Friday, November 04, 2011
Groupon shares jumped more than 50% to almost $31 in its public debut Friday, showing strong demand for a company whose business model is considered unsustainable by some analysts.
Chicago-based Groupon sends out frequent emails to subscribers offering discount deals on anything from laser hair removal to weekend getaways. The company takes a cut of what people pay and gives the rest to the merchant.
Though it spawned many copycats after its 2008 launch, Groupon has the advantage of being first. This has meant brand recognition and investor demand, as evidenced by its sizzling public stock debut.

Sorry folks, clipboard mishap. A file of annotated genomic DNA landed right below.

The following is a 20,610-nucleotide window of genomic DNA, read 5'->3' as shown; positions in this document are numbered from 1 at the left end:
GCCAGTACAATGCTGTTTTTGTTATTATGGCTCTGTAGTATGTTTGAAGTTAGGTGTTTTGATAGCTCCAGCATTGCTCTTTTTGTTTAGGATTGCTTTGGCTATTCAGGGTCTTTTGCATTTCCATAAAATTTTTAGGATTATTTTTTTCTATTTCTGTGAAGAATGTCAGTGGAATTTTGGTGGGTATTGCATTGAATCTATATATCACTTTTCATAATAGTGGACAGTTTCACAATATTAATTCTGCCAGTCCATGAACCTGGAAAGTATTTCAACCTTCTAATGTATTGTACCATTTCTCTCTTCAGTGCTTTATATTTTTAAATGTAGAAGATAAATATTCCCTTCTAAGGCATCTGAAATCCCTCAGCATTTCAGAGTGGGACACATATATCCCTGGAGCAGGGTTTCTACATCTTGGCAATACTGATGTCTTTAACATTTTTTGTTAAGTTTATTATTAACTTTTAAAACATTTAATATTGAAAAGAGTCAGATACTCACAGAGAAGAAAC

Groupon is selling 5.5% of its available shares. Though not unprecedented, that amount of publicly traded stock is below the so-called "float" for many prominent tech companies, such as Google and more recently LinkedIn.
On Thursday, the company priced its IPO at $20 a share. That was above its expected range of $16 to $18. The IPO valued Groupon at $13.3 billion and raised $700 million.
With Friday's stock price jump, Groupon's value rose to more than $18 billion.
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